No One Gives a Shit About Your Macros
We all have that one friend – the one who makes regular exercise and proper nutrition a priority in her life. She loves nothing more than to discuss the latest and greatest with what she’s doing in the gym and keep everyone updated on all the morsels of food she consumes on any given day.
At first, we may find it amusing – admirable, even. Look at Judy, so dedicated to her health! Look at Judy go, waking up an hour earlier in the morning so she can squeeze in her workout before the day begins – and then telling us about every single exercise she performed. Look at her spending extra time scouring the menu at our favorite restaurant to find the most macro-friendly meal. We lean in closer as she explains why she’s not eating the top bun of the turkey burger she’s ordered. We oooh and aaah as she goes on about portion sizes and how some days she’ll have four slices of Ezekiel bread instead of two depending on whether or not she worked out.
We’re intrigued. All that discipline! Much knowledge. If only we could all be a little more like her.
But after a while, it starts to wear on us. We can’t even put a glass of Riesling to our lips before she shrieks out But what are the macros in that wine and how do we log it? If she can’t find a restaurant menu online before heading out, she decides that she’d rather stay in and cook up her own meal at home – you know, for security reasons. She goes out of her way to audibly guess the macronutrient content of everything everyone’s eating whether we ask for it or not.
It’s exasperating, damnit. Judy, do you mind? We’re trying to enjoy ourselves here, not argue whether last night’s potstickers were cooked in three tablespoons of oil or four.
Obviously, the title of this post is mostly tongue-in-cheek. Macronutrient consumption does absolutely matter – as does total calorie intake – particularly if you are actively working toward shedding bodyfat. I’m not denying that by any means. And yes, as a fat loss coach, it is technically my job to “give a shit” about your macros. Please hear me out.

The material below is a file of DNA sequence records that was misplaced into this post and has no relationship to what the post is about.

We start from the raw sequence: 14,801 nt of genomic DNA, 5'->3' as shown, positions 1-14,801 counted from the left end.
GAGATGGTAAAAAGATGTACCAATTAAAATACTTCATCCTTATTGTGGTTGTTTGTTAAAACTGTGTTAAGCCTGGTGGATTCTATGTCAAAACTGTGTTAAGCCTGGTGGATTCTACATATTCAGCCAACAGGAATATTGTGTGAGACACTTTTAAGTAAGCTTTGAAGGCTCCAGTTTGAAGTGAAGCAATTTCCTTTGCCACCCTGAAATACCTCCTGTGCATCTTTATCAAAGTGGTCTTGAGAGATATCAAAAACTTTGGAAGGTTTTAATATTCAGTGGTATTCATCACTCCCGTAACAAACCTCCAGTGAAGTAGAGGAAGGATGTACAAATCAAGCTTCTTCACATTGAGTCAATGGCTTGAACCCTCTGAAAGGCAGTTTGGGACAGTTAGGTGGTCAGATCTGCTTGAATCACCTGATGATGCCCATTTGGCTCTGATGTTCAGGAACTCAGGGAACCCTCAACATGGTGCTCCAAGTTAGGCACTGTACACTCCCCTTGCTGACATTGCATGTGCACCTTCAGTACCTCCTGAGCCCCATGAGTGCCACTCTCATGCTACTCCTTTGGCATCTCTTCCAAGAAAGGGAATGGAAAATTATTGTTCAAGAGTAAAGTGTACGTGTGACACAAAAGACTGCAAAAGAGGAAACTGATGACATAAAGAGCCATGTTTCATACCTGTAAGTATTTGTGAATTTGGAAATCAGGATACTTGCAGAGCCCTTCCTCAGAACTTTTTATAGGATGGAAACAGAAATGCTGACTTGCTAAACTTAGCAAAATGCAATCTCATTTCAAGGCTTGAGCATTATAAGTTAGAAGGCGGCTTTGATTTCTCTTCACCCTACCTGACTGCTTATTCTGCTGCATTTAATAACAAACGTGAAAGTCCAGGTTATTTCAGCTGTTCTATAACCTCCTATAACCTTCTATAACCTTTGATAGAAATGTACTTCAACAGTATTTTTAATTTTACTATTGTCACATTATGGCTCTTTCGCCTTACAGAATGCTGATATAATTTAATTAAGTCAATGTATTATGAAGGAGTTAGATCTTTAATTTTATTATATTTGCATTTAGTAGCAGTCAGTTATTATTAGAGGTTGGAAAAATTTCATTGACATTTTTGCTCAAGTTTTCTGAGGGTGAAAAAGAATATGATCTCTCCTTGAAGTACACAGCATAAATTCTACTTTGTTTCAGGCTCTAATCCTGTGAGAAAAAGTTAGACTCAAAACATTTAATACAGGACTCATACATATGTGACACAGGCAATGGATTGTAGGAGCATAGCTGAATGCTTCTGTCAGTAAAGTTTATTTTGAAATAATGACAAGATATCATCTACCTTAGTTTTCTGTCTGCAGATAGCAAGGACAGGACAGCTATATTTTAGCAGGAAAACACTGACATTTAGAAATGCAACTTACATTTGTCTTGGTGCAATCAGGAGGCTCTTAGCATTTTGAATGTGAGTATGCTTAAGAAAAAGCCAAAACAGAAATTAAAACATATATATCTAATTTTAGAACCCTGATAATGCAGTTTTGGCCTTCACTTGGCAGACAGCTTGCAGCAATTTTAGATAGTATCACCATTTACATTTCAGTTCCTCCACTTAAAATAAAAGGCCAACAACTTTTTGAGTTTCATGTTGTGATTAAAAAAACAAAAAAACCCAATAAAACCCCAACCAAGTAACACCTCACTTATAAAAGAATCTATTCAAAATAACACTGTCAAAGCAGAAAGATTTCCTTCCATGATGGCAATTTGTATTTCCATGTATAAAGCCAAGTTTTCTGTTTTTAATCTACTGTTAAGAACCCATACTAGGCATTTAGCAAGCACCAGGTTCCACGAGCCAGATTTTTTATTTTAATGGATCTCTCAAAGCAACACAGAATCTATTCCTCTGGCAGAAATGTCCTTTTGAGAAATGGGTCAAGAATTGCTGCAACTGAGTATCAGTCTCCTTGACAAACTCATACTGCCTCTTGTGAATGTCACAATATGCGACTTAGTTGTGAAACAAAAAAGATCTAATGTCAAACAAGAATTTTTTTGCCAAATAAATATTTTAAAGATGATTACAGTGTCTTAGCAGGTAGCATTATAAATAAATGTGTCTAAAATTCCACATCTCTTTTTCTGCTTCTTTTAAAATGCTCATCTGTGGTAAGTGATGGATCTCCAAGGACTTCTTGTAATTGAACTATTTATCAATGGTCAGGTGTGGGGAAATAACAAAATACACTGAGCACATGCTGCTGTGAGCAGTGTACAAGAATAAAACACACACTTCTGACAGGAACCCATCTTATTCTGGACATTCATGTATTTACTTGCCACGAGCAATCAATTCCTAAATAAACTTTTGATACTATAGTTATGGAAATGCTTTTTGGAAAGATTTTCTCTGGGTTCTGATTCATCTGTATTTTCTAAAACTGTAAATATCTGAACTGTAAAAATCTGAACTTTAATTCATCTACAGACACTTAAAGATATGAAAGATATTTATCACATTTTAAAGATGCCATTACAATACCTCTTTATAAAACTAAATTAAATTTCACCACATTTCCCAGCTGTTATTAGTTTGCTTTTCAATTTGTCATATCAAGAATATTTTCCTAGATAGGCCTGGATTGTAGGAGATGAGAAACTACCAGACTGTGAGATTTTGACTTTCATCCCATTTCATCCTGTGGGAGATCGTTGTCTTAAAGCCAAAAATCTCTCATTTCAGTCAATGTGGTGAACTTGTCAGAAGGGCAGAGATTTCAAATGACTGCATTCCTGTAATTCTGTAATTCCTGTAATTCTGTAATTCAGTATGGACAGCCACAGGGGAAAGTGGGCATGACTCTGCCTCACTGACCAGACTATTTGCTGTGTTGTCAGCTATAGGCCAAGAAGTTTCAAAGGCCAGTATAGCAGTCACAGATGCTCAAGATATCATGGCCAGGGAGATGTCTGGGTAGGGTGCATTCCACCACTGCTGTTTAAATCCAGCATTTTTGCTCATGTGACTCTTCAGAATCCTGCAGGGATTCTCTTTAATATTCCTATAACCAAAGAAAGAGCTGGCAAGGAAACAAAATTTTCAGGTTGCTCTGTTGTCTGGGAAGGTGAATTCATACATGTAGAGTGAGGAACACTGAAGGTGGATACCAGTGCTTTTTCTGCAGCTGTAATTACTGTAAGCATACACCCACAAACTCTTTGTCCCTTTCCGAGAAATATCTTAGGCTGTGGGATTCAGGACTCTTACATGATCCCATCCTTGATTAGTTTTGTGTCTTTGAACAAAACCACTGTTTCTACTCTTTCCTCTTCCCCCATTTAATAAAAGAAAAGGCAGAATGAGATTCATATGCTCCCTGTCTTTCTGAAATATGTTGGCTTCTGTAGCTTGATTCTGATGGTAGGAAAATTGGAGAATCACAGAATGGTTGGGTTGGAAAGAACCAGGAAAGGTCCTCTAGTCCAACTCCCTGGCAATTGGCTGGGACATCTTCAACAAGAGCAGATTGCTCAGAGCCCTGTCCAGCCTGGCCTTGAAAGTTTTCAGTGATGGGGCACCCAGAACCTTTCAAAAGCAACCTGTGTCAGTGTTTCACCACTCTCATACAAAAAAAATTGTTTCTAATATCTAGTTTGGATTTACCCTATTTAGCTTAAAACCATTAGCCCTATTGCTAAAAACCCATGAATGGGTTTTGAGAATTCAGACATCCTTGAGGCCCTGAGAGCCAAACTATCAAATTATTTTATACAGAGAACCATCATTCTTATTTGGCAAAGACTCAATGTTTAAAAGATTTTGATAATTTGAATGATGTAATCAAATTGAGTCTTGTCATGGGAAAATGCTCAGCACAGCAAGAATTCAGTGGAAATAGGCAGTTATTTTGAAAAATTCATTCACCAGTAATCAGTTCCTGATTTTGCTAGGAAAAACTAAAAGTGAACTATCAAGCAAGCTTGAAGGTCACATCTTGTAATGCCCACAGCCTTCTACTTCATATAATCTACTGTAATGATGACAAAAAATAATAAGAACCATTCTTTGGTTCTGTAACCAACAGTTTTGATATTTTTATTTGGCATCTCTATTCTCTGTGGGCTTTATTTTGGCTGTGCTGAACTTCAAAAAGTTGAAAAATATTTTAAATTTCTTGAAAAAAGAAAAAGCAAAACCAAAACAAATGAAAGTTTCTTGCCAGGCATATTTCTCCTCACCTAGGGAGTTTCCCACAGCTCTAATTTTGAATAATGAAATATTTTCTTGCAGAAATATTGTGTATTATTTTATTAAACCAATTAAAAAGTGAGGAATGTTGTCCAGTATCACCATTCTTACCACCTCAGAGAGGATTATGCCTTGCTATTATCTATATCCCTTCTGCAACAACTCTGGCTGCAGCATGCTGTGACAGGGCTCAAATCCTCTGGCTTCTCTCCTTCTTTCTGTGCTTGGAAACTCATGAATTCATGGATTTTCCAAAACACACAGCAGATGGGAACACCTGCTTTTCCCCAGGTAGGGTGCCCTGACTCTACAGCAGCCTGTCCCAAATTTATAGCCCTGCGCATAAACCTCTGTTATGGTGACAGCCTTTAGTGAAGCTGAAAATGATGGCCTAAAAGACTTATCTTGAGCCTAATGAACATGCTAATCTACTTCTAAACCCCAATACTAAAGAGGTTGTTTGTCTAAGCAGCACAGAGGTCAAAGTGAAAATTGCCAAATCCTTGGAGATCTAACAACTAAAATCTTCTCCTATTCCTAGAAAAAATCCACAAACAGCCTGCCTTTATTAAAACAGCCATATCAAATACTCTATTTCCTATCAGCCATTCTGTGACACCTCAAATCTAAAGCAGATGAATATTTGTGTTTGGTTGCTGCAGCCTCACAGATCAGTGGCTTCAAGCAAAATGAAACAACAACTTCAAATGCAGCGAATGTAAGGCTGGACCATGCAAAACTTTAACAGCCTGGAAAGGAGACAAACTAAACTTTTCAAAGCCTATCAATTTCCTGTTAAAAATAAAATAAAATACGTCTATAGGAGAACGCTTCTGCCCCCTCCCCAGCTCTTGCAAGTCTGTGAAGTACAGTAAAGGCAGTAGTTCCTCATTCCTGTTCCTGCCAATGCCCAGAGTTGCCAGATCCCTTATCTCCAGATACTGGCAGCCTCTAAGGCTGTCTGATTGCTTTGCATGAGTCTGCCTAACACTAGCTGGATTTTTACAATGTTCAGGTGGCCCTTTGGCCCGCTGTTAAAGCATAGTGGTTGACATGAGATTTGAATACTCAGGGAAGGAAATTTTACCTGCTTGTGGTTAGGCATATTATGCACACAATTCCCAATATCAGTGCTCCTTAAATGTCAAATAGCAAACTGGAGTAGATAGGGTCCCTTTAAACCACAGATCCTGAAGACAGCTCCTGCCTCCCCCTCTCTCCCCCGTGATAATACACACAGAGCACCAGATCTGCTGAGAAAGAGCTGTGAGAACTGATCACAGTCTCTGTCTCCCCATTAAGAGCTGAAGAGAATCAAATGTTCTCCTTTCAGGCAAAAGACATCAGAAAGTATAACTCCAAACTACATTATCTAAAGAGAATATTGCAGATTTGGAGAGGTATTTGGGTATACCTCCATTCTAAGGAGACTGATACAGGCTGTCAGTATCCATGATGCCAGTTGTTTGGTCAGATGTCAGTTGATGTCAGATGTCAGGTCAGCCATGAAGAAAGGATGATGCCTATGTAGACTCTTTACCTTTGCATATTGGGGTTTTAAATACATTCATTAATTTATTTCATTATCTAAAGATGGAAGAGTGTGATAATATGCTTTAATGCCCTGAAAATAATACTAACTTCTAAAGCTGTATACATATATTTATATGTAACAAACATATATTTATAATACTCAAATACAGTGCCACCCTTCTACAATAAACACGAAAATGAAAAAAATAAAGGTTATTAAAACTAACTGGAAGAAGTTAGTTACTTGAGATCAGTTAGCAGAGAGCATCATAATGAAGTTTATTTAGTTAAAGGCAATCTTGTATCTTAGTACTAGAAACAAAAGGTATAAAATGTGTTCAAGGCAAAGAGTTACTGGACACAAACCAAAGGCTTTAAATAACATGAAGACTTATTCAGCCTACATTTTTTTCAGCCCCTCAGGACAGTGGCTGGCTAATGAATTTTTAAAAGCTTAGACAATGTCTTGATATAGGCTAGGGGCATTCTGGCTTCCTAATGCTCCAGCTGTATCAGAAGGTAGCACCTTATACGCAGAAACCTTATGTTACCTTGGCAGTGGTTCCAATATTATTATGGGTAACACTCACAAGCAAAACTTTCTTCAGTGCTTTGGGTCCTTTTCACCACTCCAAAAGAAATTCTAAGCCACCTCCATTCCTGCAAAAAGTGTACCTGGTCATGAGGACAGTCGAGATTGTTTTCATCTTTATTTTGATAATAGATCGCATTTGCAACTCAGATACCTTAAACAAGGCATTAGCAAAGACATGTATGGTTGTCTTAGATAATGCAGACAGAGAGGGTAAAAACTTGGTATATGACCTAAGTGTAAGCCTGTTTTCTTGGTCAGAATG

I’m also not denying that there is a time and a place to be meticulously tracking macros and adhering to prescribed protein, carb, and fat numbers. (I even wrote an e-book all about it, for cryin’ out loud!) But it’s entirely possible to be dedicated to your nutrition program (or not!), attend social functions and mentally guestimate the macro content of what you eat (or not!), and not have to give the whole world an unsolicited play-by-play.
(See related: To Macro or Not: Should You Track Your Macronutrient Intake?)
This much we’ve already established in the #eatliftthrive community:
Calories in vs. calories out determines whether bodyweight is gained or lost.
When it comes to nutrition, total calorie intake matters above all, followed next by macronutrient breakdown of said calories.
Consistent dietary adherence is paramount in achieving your physique goals. In other words, the best nutrition program in the world will do nothing for you if you are unable to stick to it over the long haul.
Here’s a great video by Eric Helms going over the nutrition pyramid:
Unless you’re deep in the throes of preparing for a bodybuilding contest and you’re within weeks of stepping on stage, or unless you’re a professional athlete whose livelihood is contingent upon making weight, it’s not worth fretting over one social function, or even one meal.
I know individuals who “brag” about routinely ditching their friends and missing out on amazing restaurant food because the idea of having to eyeball portion sizes sends them into a frenzy. And yes, it can get addicting, and maybe for now you’ll be able to sleep better at night knowing that you were able to control your macronutrient intake down to the very gram. Considering the long-term costs to this kind of behavior, however – particularly when repeated over and over – it’s worth asking yourself if this is truly making you happier or if you’re letting your obsession with macro tracking take over your life for the worse.